KNOXVILLE - The Tennessee Valley Authority will shut down the Allen coal plant in Memphis and build a new natural gas-fired power plant on the same site in the next four years.
TVA directors Thursday unanimously approved construction of a $975 million, combined-cycle gas plant to replace the power generated by the three-unit Allen Fossil Plant. The new high-efficiency gas plant will be the seventh natural gas plant TVA has added to its power portfolio since 2007 and will be the third combined cycle plant TVA has or will build to replace a coal plant being shut down to comply with new air pollution regulations.
With a projected capacity of about 1,000 megawatts, the new gas plant will generate more power than the 741-megawatt coal plant it will replace. The new plant will generate enough power to supply about 580,000 homes.
TVA President Bill Johnson said the gas plant was not as big as the 1,400-megawatt gas plant considered by TVA during its environmental assessment of the future of the Allen steam plant.
TVA also may eventually opt to use the gas plant to supplement new wind and solar generation, which tends to be more variable. Gas-fired generation is better suited for variable power production than TVA's massive nuclear or coal-fired plants, which are more efficient if run around the clock.
TVA was under a consent agreement to either clean up or shutter the 55-year-old Allen plant by the end of 2018. The Allen plant, originally built by the Memphis Light, Gas and Water municipal utility in 1959, was acquired by TVA in 1984. But it lacked scrubbers and other pollution control devices to meet today's air quality standards.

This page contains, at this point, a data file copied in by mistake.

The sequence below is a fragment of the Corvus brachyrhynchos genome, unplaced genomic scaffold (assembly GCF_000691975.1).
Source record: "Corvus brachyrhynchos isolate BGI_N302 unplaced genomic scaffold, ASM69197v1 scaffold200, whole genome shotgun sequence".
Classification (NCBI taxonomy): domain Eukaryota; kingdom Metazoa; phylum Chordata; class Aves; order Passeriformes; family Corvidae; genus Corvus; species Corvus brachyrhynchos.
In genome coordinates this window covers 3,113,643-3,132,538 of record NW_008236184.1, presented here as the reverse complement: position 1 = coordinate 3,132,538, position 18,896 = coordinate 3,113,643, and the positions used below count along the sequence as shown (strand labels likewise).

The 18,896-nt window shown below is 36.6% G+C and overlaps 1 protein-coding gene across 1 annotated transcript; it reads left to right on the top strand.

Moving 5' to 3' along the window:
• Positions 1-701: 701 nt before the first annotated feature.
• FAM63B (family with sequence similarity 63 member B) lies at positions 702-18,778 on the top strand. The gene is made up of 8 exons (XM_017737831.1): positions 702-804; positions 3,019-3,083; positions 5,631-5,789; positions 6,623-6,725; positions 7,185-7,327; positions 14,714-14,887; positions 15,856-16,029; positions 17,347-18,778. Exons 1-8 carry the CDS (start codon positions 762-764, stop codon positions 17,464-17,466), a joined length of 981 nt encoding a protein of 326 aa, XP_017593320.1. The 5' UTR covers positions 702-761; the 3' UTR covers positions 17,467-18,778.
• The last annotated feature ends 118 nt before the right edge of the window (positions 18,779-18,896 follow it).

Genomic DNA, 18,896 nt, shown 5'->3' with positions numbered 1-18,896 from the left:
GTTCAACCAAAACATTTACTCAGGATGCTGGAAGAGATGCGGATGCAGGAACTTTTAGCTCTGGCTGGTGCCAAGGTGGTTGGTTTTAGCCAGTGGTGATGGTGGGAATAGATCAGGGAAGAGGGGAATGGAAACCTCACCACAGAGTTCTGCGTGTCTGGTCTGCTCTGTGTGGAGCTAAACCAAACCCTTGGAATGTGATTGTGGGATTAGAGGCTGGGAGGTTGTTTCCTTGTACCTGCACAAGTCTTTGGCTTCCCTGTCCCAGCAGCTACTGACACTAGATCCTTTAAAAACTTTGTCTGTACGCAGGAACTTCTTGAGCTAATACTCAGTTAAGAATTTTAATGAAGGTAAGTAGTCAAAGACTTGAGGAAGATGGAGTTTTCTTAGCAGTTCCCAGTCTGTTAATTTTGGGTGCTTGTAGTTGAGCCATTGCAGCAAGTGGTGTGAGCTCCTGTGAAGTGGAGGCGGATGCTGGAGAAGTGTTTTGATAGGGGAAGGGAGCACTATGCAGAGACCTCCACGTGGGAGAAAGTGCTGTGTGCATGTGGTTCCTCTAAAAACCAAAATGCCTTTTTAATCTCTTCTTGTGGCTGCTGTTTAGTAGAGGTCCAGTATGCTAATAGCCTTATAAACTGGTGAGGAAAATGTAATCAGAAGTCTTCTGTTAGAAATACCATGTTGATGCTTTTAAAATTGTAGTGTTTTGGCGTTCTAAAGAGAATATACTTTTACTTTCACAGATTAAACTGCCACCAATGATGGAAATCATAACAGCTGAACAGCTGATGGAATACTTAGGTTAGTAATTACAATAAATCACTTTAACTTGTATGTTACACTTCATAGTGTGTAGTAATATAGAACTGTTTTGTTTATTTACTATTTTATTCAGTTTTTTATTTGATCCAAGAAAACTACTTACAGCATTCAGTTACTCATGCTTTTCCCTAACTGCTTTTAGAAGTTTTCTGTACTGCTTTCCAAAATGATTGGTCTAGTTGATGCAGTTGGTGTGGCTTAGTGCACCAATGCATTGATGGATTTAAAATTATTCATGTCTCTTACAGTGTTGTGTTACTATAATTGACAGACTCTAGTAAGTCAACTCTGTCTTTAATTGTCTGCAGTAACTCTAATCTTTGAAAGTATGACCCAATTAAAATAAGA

Johnson said TVA considered other sources of energy to replace Allen, including wind, solar and clean coal. But he said such replacement power was anywhere from 80 to 360 percent more expensive than the combined-cycle gas plant.
Lynn Evans, the TVA director from Memphis and a former MLGW director, supported the shut down of Allen even though it will cost about 100 jobs. Allen is one of the biggest sources of air pollution in Memphis and the new natural gas plant will cut carbon emissions by 60 percent and nitrogen oxides by more than 90 percent.
"After considering the many factors from the environment, the employees and the economy, I support this recommendation of a gas plant size that is less than the maximum size that was once considered," Evans said.
TVA is considering buying power from a new 3,500-megawatt transmission line that is proposed to built from Oklahoma to Memphis to carry wind-generated power. Johnson said TVA is still evaluating that proposal from Clean Line Energy Partners and other similar plans for more renewable energy sources. But in the meantime, TVA needs a reliable energy source to help the utility continue its 14-year record of delivering power to its customers 99.999 percent of the time.
"Memphis is our largest customer and we must have a proven source of generation in the city to ensure system-wide reliability while giving us flexibility that allows for future growth," Johnson said.
Contact Dave Flessner at firstname.lastname@example.org or at 757-6340